The DSM has seen criticisms through the years. A Columbia University team headed by Robert Spitzer, an editor of the DSM, acknowledges a concern about the DSM in their annual report of 2001, “Problems with the current DSM-IV categorical (present vs. absent) approach to the classification of personality disorders have long been recognized by clinicians and researchers.” Among the problems, they list “arbitrary distinction between normal personality, personality traits and personality disorder” and point out the fact that the most commonly diagnosed personality disorder is 301.9, Personality Disorder not Otherwise Specified. 
There have also been questions of potential bias of DSM authors who define psychiatric disorders. According to The Washington Post, an analysis published in Psychotherapy and Psychosomatics pointed out that “every psychiatric expert involved in writing the standard diagnostic criteria for disorders such as depression and schizophrenia has had financial ties to drug companies that sell medications for those illnesses.” However, an important limitation of this study was that the analysis did not reveal the extent of their relationships with industry or whether those ties preceded or followed their work on the manual.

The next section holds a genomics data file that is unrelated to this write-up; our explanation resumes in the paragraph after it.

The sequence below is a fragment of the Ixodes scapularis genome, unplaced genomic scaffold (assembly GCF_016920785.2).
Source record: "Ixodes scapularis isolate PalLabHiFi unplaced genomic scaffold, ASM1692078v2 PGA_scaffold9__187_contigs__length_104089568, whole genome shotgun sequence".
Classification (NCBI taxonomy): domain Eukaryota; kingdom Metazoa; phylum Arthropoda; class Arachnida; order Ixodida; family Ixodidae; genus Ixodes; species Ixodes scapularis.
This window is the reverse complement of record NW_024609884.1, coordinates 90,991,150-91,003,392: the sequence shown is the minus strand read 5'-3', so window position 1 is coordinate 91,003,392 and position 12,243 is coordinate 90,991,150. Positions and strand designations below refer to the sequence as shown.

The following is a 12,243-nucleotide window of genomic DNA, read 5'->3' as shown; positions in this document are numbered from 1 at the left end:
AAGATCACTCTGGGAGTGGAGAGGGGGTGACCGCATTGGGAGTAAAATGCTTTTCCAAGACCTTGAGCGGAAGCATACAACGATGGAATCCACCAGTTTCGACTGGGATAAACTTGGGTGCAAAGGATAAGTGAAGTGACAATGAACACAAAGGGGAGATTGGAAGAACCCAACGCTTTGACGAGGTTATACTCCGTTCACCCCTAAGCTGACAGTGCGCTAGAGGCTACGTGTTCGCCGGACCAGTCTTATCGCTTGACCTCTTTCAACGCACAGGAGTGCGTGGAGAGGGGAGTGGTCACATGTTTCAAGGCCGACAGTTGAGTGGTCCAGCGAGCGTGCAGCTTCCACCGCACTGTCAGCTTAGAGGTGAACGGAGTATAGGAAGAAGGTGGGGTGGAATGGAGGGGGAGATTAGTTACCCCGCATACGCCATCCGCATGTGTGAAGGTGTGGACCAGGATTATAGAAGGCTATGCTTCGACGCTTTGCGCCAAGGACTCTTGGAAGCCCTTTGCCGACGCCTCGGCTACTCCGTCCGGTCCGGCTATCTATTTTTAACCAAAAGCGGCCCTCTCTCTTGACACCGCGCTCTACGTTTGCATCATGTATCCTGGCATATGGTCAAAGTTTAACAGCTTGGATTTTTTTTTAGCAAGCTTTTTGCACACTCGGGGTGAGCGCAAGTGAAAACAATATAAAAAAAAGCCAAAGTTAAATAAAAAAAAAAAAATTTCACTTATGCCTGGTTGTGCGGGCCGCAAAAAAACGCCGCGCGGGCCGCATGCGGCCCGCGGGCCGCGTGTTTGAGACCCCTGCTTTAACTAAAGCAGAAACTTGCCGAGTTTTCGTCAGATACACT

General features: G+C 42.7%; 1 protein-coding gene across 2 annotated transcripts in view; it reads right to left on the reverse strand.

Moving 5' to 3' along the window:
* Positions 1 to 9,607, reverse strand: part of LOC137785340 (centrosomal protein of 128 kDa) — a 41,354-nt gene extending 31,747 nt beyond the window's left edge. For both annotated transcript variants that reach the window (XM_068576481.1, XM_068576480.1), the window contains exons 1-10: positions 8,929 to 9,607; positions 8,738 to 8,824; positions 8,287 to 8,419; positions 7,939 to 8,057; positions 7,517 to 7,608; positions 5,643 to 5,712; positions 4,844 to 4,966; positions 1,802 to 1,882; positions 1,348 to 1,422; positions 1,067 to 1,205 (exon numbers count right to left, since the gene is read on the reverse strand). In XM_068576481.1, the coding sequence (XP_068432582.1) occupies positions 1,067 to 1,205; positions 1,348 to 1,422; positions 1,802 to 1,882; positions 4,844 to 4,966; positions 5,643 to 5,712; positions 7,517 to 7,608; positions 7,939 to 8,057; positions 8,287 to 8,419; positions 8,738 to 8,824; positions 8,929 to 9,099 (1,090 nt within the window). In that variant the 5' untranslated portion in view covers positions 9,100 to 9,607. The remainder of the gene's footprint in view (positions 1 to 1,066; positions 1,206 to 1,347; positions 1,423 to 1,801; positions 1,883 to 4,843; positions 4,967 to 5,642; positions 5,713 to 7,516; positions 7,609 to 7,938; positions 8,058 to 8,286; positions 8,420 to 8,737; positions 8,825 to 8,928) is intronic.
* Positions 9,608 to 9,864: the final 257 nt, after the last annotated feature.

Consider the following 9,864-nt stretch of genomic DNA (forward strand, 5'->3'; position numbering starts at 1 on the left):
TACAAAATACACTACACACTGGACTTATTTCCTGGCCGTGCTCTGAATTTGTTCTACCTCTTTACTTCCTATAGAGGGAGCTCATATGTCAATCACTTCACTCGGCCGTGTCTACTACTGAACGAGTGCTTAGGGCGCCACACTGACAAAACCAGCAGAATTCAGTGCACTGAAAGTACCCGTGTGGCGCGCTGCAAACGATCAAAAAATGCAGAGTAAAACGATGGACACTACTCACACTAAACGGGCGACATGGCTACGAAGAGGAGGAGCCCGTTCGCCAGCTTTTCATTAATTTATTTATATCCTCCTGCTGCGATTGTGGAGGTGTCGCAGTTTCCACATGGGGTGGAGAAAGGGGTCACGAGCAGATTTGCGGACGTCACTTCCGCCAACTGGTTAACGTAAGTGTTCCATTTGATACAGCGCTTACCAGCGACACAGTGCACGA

In the United States, health insurance typically will not pay for psychological or psychiatric services unless a DSM-IV mental disease diagnosis accompanies the insurance claim. The website of the DSM-V Prelude Project covers shortcomings of the DSM-IV that may be subject for improvements for the DSM-V.
Welcome to the DSM-V Prelude Project. Although the DSM-V revision process will not formally begin until 2006 or 2007 (see timeline), the American Psychiatric Association has created this web site in order to keep the public and professionals informed about the plans for DSM-V as well as the ongoing effort to enrich the research base in advance of starting formal work on DSM-V. In addition, this web site provides an opportunity for you to alert us to problems in the DSM-IV that you may have encountered and to provide your suggestions for DSM-V.
Oh boy, do I ever have suggestions?